A Family Member Has Died – Can I File A Lawsuit?

We offer the following summary of Wrongful Death and Survival lawsuits to help the grieving get  an understanding of their rights and the potential outcomes.



A ‘wrongful death’ claim allows the surviving family members to be compensated for their financial damages and mental anguished they suffered from the loss of a loved one.

Individuals who may recover for wrongful death include:

  • A spouse for the death of a spouse
  • Parents for the loss of a child
  • Children for the loss of a parent.

The surviving family members are entitled to compensation for “economic damages” for all of the value that the deceased would have contributed to the family throughout his or her lifetime. This includes gifts, household services, loans, etc.  The jury determines this value by calculating gross earning power and the expected contributions to the family based on past conduct.  For instance, the widow of a young man would be entitled to receive compensation for a lifetime of expected earnings of the deceased husband.

Non-economic damages are classified as mental anguish, pain, suffering and loss of life’s enjoyment.  Or in legal terms: ‘loss of society, companionship, tutelage and comfort.’  The jury is asked to place a monetary value on the loss suffered by the surviving family members. Pennsylvania Supreme Court recently expanded this concept to allow all family members, including parents in child-death cases, to receive money for their pain and suffering. Hatwood v. Hosp. of the Univ. of Pennsylvania, 2012 PA Super 217, 55 A.3d 1229, 1235 (Pa. Super. Ct. 2012) appeal denied, 65 A.3d 414 (Pa. 2013).  In many cases, a jury is likely to award a substantial sum under this category of damages.

Unlike survival claims, the proceeds of a wrongful death settlement or jury award are paid directly to the family members and the money is not subject to estate or inheritance taxes or claims from the decedent’s creditors. The statute provides that “damages recovered shall be distributed to the beneficiaries in the proportion they would take the personal estate of the decedent in the case of intestacy.” In other words, the proceeds will be split equally between all eligible family members, regardless of their age or relative ‘closeness’ to the deceased. This can sometimes lead to a seemingly unfair distribution in some cases where one or more beneficiaries did not have a relationship with the deceased.   Please, do not hesitate to contact one of our attorney to discuss these issues.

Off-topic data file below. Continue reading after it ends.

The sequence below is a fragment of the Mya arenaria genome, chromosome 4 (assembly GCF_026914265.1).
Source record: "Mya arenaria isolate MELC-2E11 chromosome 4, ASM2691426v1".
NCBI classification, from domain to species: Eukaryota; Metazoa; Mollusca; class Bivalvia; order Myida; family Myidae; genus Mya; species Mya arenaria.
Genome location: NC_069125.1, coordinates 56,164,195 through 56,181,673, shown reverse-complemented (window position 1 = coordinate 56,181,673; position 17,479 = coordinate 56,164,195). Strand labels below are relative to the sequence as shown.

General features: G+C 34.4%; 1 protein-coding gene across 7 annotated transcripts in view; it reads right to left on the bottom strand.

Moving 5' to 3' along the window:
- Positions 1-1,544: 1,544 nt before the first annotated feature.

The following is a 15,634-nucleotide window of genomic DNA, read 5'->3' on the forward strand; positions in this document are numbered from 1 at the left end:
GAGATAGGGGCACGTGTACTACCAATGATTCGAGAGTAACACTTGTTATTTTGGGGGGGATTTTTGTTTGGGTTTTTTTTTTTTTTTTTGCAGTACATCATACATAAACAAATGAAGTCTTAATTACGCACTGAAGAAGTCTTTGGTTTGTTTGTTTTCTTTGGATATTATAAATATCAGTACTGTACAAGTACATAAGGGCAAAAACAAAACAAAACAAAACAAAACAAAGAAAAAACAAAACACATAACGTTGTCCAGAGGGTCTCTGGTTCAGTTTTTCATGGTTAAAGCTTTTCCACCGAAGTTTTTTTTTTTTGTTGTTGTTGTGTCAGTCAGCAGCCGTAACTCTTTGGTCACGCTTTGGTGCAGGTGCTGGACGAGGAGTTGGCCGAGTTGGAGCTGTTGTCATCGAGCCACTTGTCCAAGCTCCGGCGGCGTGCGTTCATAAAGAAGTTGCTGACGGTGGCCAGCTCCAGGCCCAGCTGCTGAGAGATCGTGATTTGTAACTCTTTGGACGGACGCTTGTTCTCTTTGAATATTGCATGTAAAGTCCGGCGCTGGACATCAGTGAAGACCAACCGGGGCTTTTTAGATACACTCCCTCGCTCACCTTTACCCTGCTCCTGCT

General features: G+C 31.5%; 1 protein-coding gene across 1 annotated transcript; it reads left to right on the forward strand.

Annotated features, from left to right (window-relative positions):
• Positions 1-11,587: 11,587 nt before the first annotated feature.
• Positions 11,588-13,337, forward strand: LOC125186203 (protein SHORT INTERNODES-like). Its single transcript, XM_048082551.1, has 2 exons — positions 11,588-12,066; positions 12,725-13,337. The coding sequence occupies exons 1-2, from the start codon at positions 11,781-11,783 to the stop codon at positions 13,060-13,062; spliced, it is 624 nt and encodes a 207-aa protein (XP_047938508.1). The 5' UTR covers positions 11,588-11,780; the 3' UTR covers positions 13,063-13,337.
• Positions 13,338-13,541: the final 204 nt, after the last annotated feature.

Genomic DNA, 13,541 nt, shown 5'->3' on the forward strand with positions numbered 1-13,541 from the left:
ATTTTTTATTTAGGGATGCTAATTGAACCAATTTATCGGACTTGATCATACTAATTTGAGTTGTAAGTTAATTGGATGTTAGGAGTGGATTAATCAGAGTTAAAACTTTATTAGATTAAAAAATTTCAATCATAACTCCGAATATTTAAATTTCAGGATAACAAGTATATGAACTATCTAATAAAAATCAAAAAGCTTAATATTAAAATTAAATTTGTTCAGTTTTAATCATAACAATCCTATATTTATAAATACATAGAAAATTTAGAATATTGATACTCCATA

Pennsylvania’s wrongful death statute can be viewed at 42 Pa. Cons. Stat. Ann. § 8301.



In a ‘survival action’ any claim that belonged to the decedent prior to his death ‘survives’ and may be continued by the representative of the decedent’s estate. This includes tort claims, breach of contract and any other claim that the deceased could have brought while alive.

The law says that because the survival action technically belongs to the decedent’s estate, the family members can only receive money as beneficiaries of the estate. Which means, the proceeds are subject to estate and inheritance taxes.  In such cases the family members can sue for both economic and non-economic damages that the decedent could have sued for in his lifetime.

Economic damages include medical bills, loss of earning capacity, lost wages, and expenses from the time of injury until death.  The decedent’s estate is entitled to all of the expected earnings throughout his/her life expectancy. However, if relatives brought a wrongful death action and claimed economic damages for lost contributions, that amount would be subtracted from the total earnings recoverable under the survival action.

Non-economic damages include the conscious pain, suffering, and mental anguish from the time of injury until death. Claims for pain and suffering are not available where death was ‘instantaneous,’ however, any sustained period of ‘conscious pain and suffering’ is compensable no matter how brief.

In any settlement the parties and the court must apportion a value between the wrongful death and survival claims, which must be approved by the court.   This requirement is done for purposes of taxation.  The end result is that the relatives receive the wrongful death damages without taxation and the survival damages are received after taxes are taken out.

The Survival Act may be viewed at 42 Pa. Cons. Stat. Ann. § 8302

We would be honored to assist you in this most difficult time. Please do not hesitate to contact one of our attorneys. The consultation is always free and there is never a fee unless we get money for you.



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